Jesus goes on to teach in such a way that it is clear that he believed in both predestination (that God has already determined everything that will happen) and free will. He teaches both alongside one another. It is a paradox. The two seemingly contradictory things are both true at the same time.
It is not 50% ‘predestination’ and 50% ‘free will’. Jesus says we are 100% predestined and we have 100% free will. This may seem impossible, but God is able to transcend and yet not distort human freedom. We ultimately see this in the incarnation: Jesus is 100% God and 100% human; he is fully God and fully human.
Predestination ‘All things have been committed to me by my Father. No one knows the Son except the Father, and no one knows the Father except the Son and those to whom the Son chooses to reveal him’ (v.27).
Why God chooses to reveal himself to some and not to others is a mystery. It is certainly not based on wisdom and learning. Sometimes the great intellectuals simply cannot see it: ‘you have hidden these things from the wise and learned’ (v.25). And yet sometimes people of little or no education, or those who are very young (‘little children’, v.25), seem to have a very profound understanding of Jesus. ‘You’ve concealed your way from sophisticates and know-it-alls, but spelled them out clearly to ordinary people’ (v.25, MSG).
Free will Jesus says, ‘Come to me, all you who are weary and burdened, and I will give you rest’ (v.28). The invitation to come to Jesus is for everyone. No one is excluded. We are all invited. We all have a choice whether to accept the invitation of Jesus or to refuse it.
I find it difficult to get my mind around this paradox. However, I have found the following illustration helpful. Imagine a room with an arched doorway. The outside of the arch is inscribed with the words, ‘Come to me, all you…’ (v.28). In other words everyone is invited into the room. When you get into the room, on the inside of the same arch is written, ‘No one knows the Father except the Son and those to whom the Son chooses to reveal him’ (v.27b).
In other words, free will is a doctrine for everyone. No one can say, ‘I am not going to become a Christian because I have not been chosen.’ The invitation is to all. On the other hand, predestination is a doctrine of assurance for those who are Christians. Once you have accepted the invitation and entered, you can know that God has chosen you and therefore he will not let you go.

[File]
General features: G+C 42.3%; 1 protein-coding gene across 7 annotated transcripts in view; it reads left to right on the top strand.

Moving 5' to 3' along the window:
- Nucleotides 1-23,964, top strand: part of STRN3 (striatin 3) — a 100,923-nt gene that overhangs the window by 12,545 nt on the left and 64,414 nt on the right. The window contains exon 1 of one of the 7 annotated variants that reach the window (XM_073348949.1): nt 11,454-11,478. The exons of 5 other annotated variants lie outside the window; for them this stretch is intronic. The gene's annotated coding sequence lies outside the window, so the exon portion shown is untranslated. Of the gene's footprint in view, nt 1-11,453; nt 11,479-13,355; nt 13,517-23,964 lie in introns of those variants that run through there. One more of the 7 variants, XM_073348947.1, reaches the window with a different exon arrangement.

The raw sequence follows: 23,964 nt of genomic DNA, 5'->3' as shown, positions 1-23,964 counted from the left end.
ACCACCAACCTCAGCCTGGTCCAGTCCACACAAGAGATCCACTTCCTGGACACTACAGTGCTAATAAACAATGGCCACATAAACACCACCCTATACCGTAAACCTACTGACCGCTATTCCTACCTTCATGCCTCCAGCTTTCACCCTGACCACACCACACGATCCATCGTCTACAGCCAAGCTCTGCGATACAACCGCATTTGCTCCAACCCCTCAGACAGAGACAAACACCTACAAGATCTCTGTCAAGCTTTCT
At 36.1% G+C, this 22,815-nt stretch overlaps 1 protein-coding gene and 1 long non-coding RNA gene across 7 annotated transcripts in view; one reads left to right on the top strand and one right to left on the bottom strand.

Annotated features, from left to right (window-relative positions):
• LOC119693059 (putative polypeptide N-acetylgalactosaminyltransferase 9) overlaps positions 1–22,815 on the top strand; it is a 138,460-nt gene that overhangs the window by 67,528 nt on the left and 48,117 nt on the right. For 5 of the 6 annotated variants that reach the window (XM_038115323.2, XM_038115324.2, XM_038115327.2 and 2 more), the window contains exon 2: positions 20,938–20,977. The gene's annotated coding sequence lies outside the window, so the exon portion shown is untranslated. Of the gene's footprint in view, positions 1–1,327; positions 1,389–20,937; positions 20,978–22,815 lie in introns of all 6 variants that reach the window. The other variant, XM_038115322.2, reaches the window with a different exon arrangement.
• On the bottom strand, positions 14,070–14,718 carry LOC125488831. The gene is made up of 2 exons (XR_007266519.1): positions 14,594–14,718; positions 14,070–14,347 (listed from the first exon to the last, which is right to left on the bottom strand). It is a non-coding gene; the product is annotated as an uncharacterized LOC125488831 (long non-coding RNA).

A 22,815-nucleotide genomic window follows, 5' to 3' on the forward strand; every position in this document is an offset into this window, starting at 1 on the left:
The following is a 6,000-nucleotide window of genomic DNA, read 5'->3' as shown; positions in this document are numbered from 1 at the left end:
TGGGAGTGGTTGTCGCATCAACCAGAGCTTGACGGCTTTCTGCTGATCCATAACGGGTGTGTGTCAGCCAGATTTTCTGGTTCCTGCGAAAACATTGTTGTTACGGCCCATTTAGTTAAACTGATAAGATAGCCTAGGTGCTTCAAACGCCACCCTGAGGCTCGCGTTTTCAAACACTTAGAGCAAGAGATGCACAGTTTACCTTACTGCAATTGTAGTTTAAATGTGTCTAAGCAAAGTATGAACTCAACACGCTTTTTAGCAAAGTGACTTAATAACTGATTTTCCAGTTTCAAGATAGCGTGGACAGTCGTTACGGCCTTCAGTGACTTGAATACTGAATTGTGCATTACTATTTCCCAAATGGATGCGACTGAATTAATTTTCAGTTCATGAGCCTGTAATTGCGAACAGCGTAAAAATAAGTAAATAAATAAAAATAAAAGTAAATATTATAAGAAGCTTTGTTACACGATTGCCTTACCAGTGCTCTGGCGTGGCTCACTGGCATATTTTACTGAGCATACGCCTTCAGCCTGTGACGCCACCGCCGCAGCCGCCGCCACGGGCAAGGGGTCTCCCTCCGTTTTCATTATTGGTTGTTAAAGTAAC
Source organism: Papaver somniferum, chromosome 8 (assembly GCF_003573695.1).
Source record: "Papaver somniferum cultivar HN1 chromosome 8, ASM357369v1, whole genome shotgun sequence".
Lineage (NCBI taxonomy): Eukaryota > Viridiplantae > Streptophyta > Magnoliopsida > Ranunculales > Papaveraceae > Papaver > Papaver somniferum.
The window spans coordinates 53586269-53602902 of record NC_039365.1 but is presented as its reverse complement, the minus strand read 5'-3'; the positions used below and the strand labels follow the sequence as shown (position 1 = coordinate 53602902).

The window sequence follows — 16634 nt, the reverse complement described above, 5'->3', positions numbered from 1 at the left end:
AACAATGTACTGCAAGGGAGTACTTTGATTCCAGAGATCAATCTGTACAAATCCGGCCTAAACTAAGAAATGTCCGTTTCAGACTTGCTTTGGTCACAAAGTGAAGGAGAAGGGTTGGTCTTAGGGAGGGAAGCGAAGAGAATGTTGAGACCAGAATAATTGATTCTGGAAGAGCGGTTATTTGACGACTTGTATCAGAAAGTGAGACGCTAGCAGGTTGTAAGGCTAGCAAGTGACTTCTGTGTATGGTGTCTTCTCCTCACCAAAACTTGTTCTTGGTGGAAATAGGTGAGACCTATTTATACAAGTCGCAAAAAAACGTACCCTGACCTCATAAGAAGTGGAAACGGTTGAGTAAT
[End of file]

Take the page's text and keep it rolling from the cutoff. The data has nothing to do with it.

I love the words of Jesus in verse 28. In a stressful world where so many are ‘weary and burdened’, Jesus promises you rest. He offers to take your burdens and replace them with his own.
The yoke (something that Jesus would have made in the carpenter's shop) was a wooden frame joining two animals (usually oxen) at the neck, enabling them to pull a plough or wagon together. The function of the yoke is to make burdens easier to carry. I love this image of walking in step with Jesus, sharing our burdens, making the trials to be endured and the battles to be faced ‘easy’ and ‘light’ by comparison.
Jesus is not a slave driver. When you pursue his agenda for your life you carry a burden but it is ‘not harsh, hard, sharp, or pressing, but comfortable, gracious, and pleasant’ (v.30, AMP). When you do what Jesus asks you to do, he gives you the strength and wisdom to do it and you carry his burden with him. There will, of course, be many challenges and difficulties, but there will also be a lightness and ease.
Jesus says to you: ‘Are you tired? Worn out? Burned out on religion? Come to me. Get away with me and you’ll recover your life. I’ll show you how to take a real rest. Walk with me and work with me – watch how I do it. Learn the unforced rhythms of grace. I won’t lay anything heavy or ill-fitting on you. Keep company with me and you’ll learn to live freely and lightly’ (vv.28–29, MSG). Just relax and let God be God.